John Boy Goes to the Big Screen in “The Bullish Farmer”

The Bullish Farmer logo.

In early September we reached out to John Boy to place our annual heritage turkey order, and he mentioned he was busier than usual because of the documentary that had just come out about his farm. He sent us the link to The Bullish Farmer. When we saw the trailer, we were surprised to learn it was a full-length film that had been making the rounds at various film festivals. We were eager to see it, but the only way to do so was to attend a current screening. Luckily we found one in Jersey City at the Golden Door Film Festival, which was going on last weekend. So herein is our review of the film!

It is no wonder John Boy has been asked twice to have a documentary made about his farm. He is quite the character himself with a brash no-nonsense attitude. The first time it didn’t pan out, but this time around the director, Ken Marsolais, was able to really capture the story of the man and his animals. It begins with 9/11. John was working on Wall Street at the time and lost his brother-in-law, and he was weighed down with grief. He also began to rethink his career. He spent that winter up at his childhood home in Westchester, and as the snow melted he began to raise some chickens and plant some vegetables on the property. Soon he had a full-fledged farm stand that was much loved by the community (including our Director of Sales and Marketing, John O’Mahoney, who lives nearby). He found the process of raising animals and growing produce therapeutic, but he also began to see it as a potential way of life. So he bought a property up in Pound Ridge, NY near the Adirondack Mountains.

He confesses in the film that he had really no idea what he was getting himself and his future wife and now family into. There were huge learning curves in managing the infrastructure and logistics that go with running a full scale farm. Even now after over a decade of experience, he claims every day is full of surprises and feels a bit like “jumping out of an airplane.” I think what the film does best is show what small family farmers go through from sourcing non-GMO feed for their animals to taking them to slaughter. John raises chickens, ducks, Berkshire pigs, cows, and heritage turkeys. He says he is amazed every day by the cows’ stature and stubborn nature. He has an emotional connection each of the pigs, and even sees the birds as social animals that should be given more credit.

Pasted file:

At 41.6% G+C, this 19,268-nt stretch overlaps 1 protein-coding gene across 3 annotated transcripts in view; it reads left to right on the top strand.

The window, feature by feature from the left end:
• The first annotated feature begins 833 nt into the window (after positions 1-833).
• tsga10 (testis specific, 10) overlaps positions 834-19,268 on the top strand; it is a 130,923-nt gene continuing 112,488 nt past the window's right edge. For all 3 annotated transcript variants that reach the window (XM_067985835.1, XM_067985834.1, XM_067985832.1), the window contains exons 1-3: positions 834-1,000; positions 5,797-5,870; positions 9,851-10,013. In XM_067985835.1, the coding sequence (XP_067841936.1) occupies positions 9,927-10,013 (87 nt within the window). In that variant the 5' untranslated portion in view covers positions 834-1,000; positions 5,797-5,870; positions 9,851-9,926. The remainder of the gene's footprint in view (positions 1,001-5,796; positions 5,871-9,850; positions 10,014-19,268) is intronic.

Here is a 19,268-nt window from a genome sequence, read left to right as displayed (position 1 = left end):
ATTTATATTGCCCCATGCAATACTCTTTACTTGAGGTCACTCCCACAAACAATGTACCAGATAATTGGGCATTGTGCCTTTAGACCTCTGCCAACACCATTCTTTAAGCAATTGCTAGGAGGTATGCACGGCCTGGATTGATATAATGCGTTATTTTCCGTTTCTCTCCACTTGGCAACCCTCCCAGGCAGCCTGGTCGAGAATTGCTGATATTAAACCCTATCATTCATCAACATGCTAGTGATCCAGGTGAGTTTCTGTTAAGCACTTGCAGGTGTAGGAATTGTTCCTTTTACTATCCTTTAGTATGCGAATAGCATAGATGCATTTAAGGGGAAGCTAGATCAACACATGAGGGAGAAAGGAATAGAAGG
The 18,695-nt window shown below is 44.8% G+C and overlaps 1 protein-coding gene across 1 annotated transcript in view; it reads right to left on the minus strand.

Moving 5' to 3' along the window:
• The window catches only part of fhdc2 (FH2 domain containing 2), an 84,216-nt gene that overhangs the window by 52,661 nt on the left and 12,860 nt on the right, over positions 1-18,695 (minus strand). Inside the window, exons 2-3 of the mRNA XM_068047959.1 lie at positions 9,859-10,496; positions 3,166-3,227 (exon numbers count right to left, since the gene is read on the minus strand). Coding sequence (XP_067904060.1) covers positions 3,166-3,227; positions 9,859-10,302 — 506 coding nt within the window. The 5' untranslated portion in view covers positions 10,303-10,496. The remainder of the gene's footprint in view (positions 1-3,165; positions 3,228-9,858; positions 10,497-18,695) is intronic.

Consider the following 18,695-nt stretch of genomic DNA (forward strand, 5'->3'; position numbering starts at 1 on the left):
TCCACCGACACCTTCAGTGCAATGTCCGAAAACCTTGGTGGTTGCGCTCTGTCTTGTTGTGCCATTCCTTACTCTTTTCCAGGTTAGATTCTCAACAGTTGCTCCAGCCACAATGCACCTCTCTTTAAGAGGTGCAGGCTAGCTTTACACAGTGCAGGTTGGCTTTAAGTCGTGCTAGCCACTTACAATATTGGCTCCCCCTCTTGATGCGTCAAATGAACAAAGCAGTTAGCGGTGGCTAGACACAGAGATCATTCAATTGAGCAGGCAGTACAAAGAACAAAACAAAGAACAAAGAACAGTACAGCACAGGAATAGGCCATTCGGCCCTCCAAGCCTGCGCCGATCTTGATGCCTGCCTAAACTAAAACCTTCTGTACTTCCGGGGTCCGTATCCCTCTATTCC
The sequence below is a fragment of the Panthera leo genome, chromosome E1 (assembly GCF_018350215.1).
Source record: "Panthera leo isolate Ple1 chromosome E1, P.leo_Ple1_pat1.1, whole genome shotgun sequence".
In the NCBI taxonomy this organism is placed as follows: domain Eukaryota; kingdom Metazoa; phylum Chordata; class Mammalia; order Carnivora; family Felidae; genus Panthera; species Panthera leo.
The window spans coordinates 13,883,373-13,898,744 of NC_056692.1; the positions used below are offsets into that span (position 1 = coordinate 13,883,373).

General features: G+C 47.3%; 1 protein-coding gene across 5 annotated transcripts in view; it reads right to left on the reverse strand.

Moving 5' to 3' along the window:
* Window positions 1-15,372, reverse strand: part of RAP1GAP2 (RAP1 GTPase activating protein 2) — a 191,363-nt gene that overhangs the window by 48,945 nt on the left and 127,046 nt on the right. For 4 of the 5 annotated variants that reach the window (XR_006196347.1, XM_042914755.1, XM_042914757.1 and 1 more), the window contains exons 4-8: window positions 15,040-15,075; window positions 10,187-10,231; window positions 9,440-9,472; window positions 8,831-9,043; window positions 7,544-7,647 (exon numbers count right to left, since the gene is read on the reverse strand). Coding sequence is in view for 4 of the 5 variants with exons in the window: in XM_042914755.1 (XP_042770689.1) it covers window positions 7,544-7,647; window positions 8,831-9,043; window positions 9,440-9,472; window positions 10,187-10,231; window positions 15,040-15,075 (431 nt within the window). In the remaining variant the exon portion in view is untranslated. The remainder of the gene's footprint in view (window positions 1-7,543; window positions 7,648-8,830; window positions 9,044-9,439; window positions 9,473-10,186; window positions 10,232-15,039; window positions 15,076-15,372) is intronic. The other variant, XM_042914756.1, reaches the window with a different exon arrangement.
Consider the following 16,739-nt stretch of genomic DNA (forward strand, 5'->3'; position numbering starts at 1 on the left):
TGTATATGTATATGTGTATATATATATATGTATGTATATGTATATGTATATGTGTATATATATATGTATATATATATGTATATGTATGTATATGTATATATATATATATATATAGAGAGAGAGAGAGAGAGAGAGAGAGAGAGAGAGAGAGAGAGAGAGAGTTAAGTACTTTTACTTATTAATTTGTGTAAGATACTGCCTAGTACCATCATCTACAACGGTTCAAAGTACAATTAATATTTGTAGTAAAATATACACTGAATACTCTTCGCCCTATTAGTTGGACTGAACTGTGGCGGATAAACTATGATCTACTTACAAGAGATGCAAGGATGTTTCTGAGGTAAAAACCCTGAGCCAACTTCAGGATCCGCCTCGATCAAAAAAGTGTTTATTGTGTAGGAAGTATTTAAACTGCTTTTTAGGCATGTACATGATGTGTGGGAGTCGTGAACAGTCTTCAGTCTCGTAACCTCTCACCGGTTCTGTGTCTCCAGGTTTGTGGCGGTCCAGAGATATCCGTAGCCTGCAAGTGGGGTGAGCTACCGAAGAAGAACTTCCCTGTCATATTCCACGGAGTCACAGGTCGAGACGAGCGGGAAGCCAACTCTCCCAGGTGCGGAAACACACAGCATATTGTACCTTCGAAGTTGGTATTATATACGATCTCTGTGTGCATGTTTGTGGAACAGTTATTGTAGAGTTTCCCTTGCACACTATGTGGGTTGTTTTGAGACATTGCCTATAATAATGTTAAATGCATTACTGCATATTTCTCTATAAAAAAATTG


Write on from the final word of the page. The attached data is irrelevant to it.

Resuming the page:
Aside from farming, John Boy’s other occupation is speaking out to the government and corporations on behalf of family farms. He sends out a weekly newsletter to his customers detailing goings on at the farm but also with insights into current agricultural issues. He also advocates for GMO labeling, animal welfare regulations, and diverting government farm subsidies toward supporting small family farms. Such small farms he claims were once the backbone of America. They were integral parts of the community, and they fed our nation nutritious food. Big corporate agriculture is quickly dissolving that model and degrading our nation’s soil and the wellbeing of it’s citizens. It is only through the dedication of small family farms like John’s and the customers that support those farms, that we can fight back against this big ag model and plow a better field for generations to come.

To get your hands on some of John Boys fine meats (some of the best bacon around) check out his store in Westchester, The Outpost. He also attends a Saturday farmers market there in Bedford, NY.

John Boy at John Boy's Farm table with produce.